ИНТЕЛЛИГЕНЦИЯ: ВЧЕРА И СЕГОДНЯ (СРАВНИТЕЛЬНЫЙ АНАЛИЗ)
The paper deals with the problem of migration of urban intelligentsia to countryside and production of localities there. Social changes in post-soviet rural space have complex, comprehensive character. Russian intelligentsia is one of the key agents of these changes and transformations. It creates a new forms of locality, which supplements and in some ways opposes the currently existing ones. The main goal of the article is to find appropriate theoretical frameworks to understand and study empirically these processes. The main focus is maid on theoretical heritage of A.Lefebre, A.Appadurai and M.Auge. The paper deals with the problem of migration of urban intelligentsia to countryside and production of localities there. Social changes in post-soviet rural space have complex, comprehensive character. Russian intelligentsia is one of the key agents of these changes and transformations. It creates a new forms of locality, which supplements and in some ways opposes the currently existing ones. The main goal of the article is to find appropriate theoretical frameworks to understand and study empirically these processes. The main focus is maid on theoretical heritage of A.Lefebre, A.Appadurai and M.Auge.
In his article V.N. Musolov considering the image Antichrist, created by V.l. Soloviev, as a means of ideological struggle, author examines embedded in this image meanings and target audience this image. The author gives special attention to coincidence between the description of Antichrist Soloviev's and subsequent interpretations of the Russian intelligentsia.
The idea of nafs (literally arab. soul; self) is on the list of the key Sufi concepts; the term assumed importance both in doctrine and in the stories of the saints or the “God’s friends” (awliyā), who were always in struggle with their carnal souls and never persevered in attempts to tame the recalcitrant nafs. The first part of the paper gives a brief overview of the meaning of the term nafs (from the Quran to Sufi teachings) and traces the stage by stage development of the “carnal soul” connotation; the variety of the translations is also under discussion. The second part centres around the uses of the term in ʻAttar’s compendium Taẕkirat al awliyā (Memorial of God’s Friends). The narrative there is permeated with episodes of self-restraint; the descriptions of a Saint’s struggle with his own self (nafs) or his carnal soul (nafs) constitute a specific theme cluster of the hagiographic narration. ʻAttar mostly translated the stories from the Arab sources, however he arranged them following the Iranian didactic tradition. Under his pen nafs has become a narrative personage, a devious and perfidious character more powerful than Iblis himself.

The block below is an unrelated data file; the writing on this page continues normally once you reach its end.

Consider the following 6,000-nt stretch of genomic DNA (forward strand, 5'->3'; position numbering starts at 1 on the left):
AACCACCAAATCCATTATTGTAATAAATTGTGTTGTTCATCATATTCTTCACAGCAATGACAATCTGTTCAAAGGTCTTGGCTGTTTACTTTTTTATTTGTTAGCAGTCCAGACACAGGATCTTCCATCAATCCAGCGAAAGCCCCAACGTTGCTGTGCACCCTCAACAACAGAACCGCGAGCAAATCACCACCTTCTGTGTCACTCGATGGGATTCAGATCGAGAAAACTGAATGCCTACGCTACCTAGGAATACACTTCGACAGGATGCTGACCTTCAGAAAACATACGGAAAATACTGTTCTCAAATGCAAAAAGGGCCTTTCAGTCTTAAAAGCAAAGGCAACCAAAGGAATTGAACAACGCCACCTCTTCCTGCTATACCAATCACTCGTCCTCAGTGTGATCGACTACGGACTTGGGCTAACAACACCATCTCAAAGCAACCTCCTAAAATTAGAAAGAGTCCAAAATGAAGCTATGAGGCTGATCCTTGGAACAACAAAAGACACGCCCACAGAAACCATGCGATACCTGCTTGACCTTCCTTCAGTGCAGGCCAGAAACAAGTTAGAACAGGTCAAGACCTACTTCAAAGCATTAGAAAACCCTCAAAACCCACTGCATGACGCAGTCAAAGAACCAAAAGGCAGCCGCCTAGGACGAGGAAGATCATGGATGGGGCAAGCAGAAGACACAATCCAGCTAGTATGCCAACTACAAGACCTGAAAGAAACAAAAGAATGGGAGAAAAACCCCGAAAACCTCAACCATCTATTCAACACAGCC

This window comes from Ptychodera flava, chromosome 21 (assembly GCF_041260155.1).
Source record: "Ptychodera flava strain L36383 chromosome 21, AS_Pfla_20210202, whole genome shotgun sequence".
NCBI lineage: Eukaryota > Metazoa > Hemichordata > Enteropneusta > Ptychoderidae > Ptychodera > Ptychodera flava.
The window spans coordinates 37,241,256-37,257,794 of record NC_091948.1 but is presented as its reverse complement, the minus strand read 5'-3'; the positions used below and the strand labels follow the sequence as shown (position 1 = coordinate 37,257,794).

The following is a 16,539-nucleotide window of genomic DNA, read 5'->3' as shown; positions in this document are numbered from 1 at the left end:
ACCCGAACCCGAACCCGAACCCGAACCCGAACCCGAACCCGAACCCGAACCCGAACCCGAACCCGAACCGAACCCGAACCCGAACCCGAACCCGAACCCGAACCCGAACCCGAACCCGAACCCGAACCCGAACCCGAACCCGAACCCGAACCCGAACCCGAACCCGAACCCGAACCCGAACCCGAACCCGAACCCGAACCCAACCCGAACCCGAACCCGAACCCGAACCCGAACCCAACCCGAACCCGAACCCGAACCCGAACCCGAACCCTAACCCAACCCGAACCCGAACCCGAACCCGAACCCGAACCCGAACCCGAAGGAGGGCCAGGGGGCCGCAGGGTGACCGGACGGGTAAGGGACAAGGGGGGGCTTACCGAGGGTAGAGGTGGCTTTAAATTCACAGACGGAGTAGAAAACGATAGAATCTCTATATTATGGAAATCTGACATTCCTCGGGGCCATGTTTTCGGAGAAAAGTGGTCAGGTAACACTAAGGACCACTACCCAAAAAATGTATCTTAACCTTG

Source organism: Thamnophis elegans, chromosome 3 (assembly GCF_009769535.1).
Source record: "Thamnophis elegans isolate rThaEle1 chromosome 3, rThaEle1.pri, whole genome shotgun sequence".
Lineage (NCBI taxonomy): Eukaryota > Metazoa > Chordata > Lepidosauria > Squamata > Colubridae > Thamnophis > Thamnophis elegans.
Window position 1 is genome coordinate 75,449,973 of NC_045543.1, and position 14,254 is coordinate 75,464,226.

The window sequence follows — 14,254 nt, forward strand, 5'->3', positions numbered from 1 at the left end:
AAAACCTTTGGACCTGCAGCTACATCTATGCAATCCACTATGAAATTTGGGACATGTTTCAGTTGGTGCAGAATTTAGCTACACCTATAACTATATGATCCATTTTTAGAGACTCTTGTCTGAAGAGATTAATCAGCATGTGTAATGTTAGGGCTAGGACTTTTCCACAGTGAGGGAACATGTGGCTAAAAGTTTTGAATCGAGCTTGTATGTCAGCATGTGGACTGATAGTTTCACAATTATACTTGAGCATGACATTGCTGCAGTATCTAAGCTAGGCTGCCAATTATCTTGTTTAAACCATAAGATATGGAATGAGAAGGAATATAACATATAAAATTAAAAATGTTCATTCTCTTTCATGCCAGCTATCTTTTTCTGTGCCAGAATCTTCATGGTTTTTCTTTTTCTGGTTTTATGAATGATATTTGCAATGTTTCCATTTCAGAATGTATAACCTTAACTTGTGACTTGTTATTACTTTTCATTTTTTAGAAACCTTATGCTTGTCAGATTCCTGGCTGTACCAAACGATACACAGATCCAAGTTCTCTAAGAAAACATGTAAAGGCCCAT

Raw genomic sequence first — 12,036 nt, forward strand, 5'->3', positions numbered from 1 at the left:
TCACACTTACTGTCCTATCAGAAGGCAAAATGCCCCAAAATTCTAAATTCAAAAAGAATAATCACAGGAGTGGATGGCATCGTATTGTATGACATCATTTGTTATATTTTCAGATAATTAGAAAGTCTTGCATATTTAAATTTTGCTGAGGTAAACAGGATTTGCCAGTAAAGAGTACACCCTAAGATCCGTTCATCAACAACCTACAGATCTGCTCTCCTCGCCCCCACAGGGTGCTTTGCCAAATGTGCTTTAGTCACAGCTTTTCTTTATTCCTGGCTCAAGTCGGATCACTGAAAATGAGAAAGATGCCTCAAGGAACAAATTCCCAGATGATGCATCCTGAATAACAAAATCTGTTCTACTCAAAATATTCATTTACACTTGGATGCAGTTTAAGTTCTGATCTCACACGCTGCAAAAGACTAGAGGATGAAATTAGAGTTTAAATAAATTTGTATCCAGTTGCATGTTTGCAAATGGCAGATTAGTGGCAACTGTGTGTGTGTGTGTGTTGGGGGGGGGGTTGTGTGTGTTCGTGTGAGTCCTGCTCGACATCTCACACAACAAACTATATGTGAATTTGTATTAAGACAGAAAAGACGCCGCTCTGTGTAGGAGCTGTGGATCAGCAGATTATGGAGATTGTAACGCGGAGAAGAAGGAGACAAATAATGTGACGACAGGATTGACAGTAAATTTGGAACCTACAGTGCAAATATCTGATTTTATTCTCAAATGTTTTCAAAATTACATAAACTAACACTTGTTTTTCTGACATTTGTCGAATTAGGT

Interrogating Modernity returns to Hans Blumenberg's epochal The Legitimacy of the Modern Age as a springboard to interrogate questions of modernity, secularisation, technology and political legitimacy in the fields of political theology, history of ideas, political theory, art theory, history of philosophy, theology and sociology. That is, the twelve essays in this volume return to Blumenberg's work to think once more about how and why we should value the modern. Written by a group of leading international and interdisciplinary researchers, this series of responses to the question of the modern put Blumenberg into dialogue with other twentieth, and twenty-first century theorists, such as Arendt, Bloch, Derrida, Husserl, Jonas, Latour, Voegelin, Weber and many more. The result is a repositioning of his work at the heart of contemporary attempts to make sense of who we are and how we’ve got here.